What must you do as a coach to get the program turned around and help the team start having winning season’s where they’re in the hunt for the county or area title?

 

“The first thing I have to do at Belgreen is maintain a certain level of hard work and practice.

“I need to get the mentality of these young men to ‘they can.’ The programs been down for a few years, and one reason probably is because of a lot of coaching changes.

“We haven’t had a youth league program there, so a lot of these kids that don’t go to other systems to get involved in a youth league don’t get any experience until they’re in seventh grade.

“To compete with most of the schools around here you have to get kids involved early. You have to get them to work hard at it and get their minds set on being able to accomplish the goals in front of them so they can win.

“The athletes are at Belgreen, and they’re coming. They haven’t been prepared the right way. For us to compete in any sport we have to get players involved early.

“You’ve got to be able to show them the correct fundamentals, and you have to get them to trust in their ability in order to compete at the highest level and get back to competing for area championships in baseball.”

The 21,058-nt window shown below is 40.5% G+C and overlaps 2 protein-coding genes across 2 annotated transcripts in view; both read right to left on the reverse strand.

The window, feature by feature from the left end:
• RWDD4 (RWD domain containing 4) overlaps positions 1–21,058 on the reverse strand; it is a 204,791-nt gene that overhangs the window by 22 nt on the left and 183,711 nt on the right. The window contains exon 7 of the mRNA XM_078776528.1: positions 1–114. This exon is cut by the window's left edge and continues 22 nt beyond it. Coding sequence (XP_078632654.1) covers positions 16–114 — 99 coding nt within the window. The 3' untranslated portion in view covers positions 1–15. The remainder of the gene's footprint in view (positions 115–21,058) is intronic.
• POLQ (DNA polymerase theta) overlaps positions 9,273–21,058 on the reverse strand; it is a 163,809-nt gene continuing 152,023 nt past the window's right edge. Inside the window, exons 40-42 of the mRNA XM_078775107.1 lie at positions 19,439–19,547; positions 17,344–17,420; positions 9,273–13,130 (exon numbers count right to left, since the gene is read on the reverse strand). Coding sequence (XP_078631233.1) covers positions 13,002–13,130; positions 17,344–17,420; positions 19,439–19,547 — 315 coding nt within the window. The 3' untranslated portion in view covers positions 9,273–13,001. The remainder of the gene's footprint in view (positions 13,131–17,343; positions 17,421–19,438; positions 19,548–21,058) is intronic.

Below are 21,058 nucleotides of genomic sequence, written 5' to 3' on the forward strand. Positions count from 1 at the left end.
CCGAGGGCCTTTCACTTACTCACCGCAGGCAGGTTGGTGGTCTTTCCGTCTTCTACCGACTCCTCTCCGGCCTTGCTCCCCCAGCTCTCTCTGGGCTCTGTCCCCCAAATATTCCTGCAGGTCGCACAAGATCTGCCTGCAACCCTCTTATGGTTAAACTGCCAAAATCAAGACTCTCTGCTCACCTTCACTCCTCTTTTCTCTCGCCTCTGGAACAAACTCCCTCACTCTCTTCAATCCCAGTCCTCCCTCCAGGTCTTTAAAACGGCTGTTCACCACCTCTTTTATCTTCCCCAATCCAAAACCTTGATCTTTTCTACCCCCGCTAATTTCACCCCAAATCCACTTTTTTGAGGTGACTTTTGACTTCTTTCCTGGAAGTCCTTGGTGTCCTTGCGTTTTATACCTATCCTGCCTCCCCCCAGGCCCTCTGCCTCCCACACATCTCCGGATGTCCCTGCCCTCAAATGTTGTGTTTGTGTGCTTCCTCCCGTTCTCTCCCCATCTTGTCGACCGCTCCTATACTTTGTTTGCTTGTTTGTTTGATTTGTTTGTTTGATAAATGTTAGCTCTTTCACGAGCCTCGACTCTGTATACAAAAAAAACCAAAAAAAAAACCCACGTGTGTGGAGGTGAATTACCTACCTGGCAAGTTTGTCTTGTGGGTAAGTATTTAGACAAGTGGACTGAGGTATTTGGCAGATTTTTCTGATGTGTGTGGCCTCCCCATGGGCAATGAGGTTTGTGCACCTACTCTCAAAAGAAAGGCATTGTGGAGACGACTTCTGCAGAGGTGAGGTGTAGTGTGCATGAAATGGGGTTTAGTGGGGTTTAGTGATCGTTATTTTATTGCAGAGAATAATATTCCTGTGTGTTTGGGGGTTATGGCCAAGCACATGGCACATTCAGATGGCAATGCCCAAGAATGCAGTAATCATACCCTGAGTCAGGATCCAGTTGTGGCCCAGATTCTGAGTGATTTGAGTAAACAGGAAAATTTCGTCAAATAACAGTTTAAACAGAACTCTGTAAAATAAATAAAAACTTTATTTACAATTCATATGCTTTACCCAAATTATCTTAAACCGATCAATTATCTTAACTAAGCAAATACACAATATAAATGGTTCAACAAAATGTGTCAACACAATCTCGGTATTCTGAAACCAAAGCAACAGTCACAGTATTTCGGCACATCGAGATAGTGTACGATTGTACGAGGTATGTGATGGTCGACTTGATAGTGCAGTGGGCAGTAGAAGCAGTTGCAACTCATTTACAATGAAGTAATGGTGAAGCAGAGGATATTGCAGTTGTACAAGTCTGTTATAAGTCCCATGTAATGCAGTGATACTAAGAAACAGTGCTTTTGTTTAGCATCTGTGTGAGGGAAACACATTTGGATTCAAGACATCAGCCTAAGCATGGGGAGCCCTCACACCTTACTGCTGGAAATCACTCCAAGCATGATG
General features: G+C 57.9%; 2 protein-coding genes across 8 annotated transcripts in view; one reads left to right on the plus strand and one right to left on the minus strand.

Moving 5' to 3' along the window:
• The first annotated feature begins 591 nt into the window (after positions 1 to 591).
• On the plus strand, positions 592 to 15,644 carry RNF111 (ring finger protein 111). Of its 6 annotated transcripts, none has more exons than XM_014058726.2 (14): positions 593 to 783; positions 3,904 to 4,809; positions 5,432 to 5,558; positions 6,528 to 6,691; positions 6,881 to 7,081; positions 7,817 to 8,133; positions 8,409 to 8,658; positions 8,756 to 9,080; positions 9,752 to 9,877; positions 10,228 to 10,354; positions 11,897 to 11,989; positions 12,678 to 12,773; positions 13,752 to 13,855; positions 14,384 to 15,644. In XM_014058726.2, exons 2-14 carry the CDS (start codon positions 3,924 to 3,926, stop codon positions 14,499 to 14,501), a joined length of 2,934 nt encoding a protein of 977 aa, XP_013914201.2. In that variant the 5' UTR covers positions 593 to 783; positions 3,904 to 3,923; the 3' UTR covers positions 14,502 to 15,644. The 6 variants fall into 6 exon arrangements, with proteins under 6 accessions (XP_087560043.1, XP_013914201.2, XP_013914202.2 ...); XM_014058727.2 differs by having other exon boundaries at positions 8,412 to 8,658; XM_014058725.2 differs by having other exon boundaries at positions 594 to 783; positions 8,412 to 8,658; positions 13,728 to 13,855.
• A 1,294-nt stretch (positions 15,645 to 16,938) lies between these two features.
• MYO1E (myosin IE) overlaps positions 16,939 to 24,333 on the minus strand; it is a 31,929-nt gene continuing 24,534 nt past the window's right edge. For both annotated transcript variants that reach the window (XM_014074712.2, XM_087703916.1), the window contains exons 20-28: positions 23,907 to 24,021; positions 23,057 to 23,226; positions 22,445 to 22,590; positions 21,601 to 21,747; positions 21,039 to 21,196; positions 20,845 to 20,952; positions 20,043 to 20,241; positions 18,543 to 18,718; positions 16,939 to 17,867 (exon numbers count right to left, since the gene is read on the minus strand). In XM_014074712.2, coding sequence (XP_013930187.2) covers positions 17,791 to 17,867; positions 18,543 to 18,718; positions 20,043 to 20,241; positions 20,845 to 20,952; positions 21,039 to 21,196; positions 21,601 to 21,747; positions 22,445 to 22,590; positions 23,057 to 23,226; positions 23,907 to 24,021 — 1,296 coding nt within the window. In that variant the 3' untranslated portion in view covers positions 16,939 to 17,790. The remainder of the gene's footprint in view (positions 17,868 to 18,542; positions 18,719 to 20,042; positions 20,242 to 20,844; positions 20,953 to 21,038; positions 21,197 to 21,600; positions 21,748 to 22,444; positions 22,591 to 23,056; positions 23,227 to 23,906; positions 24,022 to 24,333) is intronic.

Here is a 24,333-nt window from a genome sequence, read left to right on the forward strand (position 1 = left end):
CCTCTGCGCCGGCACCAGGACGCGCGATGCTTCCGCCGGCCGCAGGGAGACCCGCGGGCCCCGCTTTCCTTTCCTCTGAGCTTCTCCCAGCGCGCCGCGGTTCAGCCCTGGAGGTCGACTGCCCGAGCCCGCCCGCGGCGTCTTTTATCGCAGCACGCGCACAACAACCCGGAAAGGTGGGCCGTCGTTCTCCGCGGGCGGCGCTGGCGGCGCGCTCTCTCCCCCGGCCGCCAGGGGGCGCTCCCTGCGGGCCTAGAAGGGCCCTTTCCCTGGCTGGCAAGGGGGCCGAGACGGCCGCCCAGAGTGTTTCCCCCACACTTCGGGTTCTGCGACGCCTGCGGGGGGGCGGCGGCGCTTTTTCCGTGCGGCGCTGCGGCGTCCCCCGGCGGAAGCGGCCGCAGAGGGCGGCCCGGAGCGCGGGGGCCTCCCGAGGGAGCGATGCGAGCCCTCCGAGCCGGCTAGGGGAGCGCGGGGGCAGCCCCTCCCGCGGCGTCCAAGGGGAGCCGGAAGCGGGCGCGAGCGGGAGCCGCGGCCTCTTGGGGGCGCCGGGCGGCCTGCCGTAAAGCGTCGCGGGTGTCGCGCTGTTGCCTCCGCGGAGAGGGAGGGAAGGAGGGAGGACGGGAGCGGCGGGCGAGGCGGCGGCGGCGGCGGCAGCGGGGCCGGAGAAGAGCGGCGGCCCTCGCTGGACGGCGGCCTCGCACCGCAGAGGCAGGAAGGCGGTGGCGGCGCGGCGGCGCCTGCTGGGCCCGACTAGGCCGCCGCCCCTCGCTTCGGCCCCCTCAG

How difficult is it to get back and forth from work in Red Bay to coaching in Belgreen?

 

“I have talked with the leaders at the company I work for, and I told my supervisor.

“I’m able to go in early sometimes when I need to. Having all of the practices start at 3:30 p.m. and most of the games starting at 4 or 4:30 p.m., it’s not been really difficult at all. In fact, I haven’t changed my work schedule that much at all.

“Being able to work with the principal and the other coaches in the area has been great.

“I have a lot of respect for them and the way we’re able to maintain our schedules.”

 

What are your predictions in your first year as a head coach this season?

 

“My prediction would be that this year is going to be tough because of the inexperience we have.

“I think that our kids are capable of surprising some teams. They do have the talent, and if we work hard and show them they have it and can win we can surprise some people.

“But with the lack of experience we have it’s going to be tough, but it’s not that we can’t do it. We just have to set our goals high and try to maintain them all year.

“If we do we’ll be able to play with some people at the end of the year.”